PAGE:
5 Types of Business Insurance and Why You Need Them

5 Types of Business Insurance and Why You Need Them

No matter the size or character of your business, one thing that remains the same is the need for business insurance. There are many different aspects of your business that you’ll want to take into consideration when looking for new business insurance – or reviewing your current insurance coverage. Since every business is different, each one will have different insurance requirements. For example, a company that produces physical goods may need different insurance than a company which offers sets. In either scenario, there are some similarities, and listed here are a few types of insurance that all businesses should consider.

Workers’ Compensation Insurance – for your employees

Workers’ Comp insurance is required by law in almost every state. It can provide coverage for medical costs and a portion of lost wages for an employee who becomes injured or ill on the job. Typically, this kind of insurance only covers injuries or illness that occur on the job site – for example, if an employee slips and falls on a wet floor.

Since the laws regarding Workers’ Comp can be different depending on where your company is located, it’s important to work with an insurance specialized to make sure you’re getting the coverage that’s required, in addition as what you need for your particular business.

General Liability Insurance

General Liability Insurance is designed to protect you and your business from a variety of claims, including accidents, injuries, or claims of negligence. This kind of insurance can help pay for things like character damage, medical expenses, libel, slander, legal costs, and faulty products. No one expects to get sued, but the reality is that it’s always a possibility. You don’t want to leave your business open to these types of situations, and the broader the protection, the better.

specialized Liability Insurance – “Errors and Omissions” coverage

specialized Liability Insurance can also be known as “Errors and Omissions Insurance,” or “Malpractice Insurance.” It protects you from lawsuits that allege negligence in providing specialized sets, providing shoddy work, or making mistakes or omissions. This kind of insurance is particularly important if you have a service-based business, but can also be necessary for other types of businesses in addition. Mistakes happen – so adequate specialized Liability Insurance can be helpful, already if you don’t think you’ll need it.

character Insurance

The definition of “character” is general, and can average different things to different types of businesses. That’s why it’s important to make sure you carry adequate Commercial character Insurance. Without this kind of insurance, most small businesses wouldn’t be able to replace their equipment should something happen to cause damage or destruction. character covered by this kind of insurance can include buildings, computers, inventory, supplies and equipment. There are two types of character Insurance: “all-risk” policies cover just about everything, and is a good way to avoid duplication or overlap of coverage, in addition as gaps in trying to cover your limitations. “Peril-specific” policies, or “named-peril” coverage applies only to particular perils that are specifically named in the policy. They’re usually needed when there is a high risk in a very particular area.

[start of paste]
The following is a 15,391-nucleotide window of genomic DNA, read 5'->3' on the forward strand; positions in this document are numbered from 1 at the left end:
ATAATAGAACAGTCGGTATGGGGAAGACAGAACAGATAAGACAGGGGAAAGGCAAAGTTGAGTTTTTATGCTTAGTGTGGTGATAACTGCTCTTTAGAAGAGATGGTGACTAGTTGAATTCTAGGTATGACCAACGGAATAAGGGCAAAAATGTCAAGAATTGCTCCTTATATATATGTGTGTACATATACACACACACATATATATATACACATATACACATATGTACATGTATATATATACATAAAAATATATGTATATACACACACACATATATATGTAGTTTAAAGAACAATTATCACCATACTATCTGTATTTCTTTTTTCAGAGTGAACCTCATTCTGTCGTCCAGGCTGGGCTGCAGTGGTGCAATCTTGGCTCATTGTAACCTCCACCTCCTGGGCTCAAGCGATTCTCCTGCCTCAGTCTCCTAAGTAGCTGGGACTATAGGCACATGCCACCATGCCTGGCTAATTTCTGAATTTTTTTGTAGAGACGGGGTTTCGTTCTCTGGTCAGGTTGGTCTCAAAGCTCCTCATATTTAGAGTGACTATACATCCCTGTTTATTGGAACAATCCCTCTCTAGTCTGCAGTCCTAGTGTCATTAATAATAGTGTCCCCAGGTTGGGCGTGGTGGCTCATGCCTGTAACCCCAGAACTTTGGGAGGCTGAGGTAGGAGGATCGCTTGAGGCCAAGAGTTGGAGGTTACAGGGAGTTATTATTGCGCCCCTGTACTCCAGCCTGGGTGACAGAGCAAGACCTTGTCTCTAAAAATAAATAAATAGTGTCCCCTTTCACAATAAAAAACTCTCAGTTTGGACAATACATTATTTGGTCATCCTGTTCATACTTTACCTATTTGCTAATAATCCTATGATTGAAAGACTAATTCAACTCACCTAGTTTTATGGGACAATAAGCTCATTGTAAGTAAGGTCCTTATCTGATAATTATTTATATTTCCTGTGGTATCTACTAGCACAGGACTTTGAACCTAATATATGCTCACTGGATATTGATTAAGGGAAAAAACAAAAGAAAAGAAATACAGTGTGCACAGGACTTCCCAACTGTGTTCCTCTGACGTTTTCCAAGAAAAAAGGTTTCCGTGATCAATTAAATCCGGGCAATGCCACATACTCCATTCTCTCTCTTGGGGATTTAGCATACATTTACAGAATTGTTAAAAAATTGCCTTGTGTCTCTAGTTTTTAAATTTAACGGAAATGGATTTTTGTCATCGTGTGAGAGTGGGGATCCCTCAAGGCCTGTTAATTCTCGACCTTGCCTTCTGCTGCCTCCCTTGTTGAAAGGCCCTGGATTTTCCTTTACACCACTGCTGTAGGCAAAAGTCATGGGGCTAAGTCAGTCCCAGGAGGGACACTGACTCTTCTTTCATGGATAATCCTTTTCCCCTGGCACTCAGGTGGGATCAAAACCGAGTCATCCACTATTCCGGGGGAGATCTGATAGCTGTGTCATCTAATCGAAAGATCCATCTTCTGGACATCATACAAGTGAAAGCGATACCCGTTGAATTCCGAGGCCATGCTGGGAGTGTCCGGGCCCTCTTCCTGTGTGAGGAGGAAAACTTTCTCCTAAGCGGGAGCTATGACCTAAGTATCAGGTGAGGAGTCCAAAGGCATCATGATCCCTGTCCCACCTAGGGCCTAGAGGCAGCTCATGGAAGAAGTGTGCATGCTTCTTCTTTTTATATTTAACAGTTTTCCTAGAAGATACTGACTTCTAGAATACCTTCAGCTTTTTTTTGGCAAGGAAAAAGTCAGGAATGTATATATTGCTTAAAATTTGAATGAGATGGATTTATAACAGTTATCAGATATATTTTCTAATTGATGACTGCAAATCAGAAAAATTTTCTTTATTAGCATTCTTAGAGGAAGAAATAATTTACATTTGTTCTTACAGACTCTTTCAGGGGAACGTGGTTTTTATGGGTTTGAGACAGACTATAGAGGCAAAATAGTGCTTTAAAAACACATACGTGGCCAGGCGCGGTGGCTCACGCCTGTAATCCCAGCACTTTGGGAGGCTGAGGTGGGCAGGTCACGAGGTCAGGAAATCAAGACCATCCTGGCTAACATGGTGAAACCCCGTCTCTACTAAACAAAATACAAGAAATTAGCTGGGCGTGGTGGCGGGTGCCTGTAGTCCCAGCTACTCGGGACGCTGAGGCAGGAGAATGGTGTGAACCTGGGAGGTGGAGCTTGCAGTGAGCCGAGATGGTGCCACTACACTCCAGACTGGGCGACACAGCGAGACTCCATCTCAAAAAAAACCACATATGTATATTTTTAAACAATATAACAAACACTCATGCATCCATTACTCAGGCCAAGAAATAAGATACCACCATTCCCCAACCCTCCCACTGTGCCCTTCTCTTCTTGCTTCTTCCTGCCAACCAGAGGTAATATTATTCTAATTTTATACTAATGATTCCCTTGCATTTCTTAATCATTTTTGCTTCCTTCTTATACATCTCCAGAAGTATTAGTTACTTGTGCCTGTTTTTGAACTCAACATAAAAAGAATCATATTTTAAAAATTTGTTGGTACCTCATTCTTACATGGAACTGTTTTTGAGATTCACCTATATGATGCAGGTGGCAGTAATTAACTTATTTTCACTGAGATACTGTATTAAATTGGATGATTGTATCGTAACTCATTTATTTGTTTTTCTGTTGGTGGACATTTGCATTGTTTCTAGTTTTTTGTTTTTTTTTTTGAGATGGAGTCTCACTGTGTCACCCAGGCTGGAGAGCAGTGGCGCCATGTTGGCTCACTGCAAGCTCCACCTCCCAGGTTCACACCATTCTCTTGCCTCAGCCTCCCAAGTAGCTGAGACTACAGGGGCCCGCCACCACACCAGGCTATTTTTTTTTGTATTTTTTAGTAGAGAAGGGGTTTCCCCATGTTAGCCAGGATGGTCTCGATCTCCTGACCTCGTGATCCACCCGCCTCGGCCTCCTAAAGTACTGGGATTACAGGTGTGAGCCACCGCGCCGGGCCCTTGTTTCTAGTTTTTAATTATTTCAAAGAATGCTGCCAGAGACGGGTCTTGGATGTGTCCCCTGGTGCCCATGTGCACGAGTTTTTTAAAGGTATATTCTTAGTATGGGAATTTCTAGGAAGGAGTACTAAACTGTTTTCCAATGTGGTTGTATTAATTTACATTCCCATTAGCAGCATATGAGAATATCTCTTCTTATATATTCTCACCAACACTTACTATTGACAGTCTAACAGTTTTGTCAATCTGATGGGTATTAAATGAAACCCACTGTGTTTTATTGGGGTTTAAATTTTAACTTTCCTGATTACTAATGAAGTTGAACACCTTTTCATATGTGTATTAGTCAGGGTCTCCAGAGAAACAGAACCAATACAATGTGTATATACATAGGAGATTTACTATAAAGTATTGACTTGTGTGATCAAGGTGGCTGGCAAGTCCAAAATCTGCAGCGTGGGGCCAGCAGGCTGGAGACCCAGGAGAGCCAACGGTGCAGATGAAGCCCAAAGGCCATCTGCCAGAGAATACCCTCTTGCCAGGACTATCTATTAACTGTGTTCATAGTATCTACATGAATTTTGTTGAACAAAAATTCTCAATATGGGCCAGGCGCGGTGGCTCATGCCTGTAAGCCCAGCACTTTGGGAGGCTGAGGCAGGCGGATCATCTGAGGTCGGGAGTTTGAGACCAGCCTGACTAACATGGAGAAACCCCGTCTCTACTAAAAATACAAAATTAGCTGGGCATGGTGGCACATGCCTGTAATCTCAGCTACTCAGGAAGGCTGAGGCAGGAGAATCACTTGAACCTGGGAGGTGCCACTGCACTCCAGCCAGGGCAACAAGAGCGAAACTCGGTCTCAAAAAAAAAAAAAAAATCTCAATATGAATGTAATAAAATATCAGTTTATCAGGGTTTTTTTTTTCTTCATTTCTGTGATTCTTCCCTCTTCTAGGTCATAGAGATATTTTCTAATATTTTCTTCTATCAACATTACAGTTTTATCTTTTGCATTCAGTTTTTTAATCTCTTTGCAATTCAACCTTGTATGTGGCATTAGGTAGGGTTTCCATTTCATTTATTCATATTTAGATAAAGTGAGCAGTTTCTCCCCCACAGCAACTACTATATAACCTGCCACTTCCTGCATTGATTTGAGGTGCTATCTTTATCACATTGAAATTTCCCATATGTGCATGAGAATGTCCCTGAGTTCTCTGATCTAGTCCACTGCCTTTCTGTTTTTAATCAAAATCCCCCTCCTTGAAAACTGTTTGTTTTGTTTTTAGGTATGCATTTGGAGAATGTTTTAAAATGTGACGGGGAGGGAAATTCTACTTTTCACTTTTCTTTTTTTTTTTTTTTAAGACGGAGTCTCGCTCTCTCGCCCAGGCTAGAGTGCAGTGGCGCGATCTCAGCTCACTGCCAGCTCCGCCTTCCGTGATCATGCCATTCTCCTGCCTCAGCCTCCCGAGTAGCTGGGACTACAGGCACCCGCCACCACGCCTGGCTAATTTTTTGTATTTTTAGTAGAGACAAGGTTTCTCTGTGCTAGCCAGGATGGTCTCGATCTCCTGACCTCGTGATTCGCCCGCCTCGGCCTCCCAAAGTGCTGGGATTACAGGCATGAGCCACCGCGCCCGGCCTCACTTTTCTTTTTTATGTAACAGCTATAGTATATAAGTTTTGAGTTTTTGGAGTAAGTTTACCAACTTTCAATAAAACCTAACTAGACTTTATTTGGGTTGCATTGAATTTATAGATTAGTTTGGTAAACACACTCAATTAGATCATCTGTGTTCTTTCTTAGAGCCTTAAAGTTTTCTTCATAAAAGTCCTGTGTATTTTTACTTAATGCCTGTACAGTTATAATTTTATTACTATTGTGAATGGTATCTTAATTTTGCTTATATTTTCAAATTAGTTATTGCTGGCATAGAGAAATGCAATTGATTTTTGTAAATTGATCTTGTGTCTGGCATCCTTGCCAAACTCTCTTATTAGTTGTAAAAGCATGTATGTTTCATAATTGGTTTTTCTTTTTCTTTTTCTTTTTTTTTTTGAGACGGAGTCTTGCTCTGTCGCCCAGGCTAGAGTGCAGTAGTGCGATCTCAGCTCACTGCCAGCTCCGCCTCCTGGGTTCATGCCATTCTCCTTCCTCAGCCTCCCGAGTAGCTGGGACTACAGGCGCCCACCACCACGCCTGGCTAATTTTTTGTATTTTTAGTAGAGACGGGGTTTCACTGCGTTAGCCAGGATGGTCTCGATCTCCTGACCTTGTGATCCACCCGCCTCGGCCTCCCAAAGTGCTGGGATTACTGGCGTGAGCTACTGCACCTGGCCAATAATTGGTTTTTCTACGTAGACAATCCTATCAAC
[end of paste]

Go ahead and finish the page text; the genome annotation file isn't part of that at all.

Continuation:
Life Insurance / meaningful Executive Insurance – protection and assistance

Offering life insurance for employees can be a valuable assistance when trying to attract high-quality employees. A business can already offer additional coverage for executives. These employees are deemed to be crucial to the running and success of the business, and may sometimes require additional insurance, above and beyond what the normal employee benefits provide. This can be another assistance in attracting top talent.

A business can also offer special “meaningful Person” policies for employees without whom the business could not function. meaningful Person Insurance protects against a meaningful employee’s unexpected death – often times the assistance amount equals the expected revenue loss and costs required to find and aim a appropriate substitute. The business pays the premiums, and the insurance is considered a business asset.

It’s possible to combine some of these basic coverages as a package policy, often referred to as a Business Owner’s Policy, or BOP. Many insurance companies bundle certain coverages, and this can save you money, as long as you make sure you get the proper kind of coverage.

already if you feel you have adequate business insurance coverage that meets all your current needs, it’s nevertheless advisable to review all your coverage on an annual basis, to make sure that your coverage continues to provide everything that you need. This is particularly important if you or your business have experienced any major changes, such as change in family position, or a meaningful increase or decline in business activity. Additionally, be sure to work with a reputable, licensed insurance agent or broker, who has knowledge regarding business like yours.

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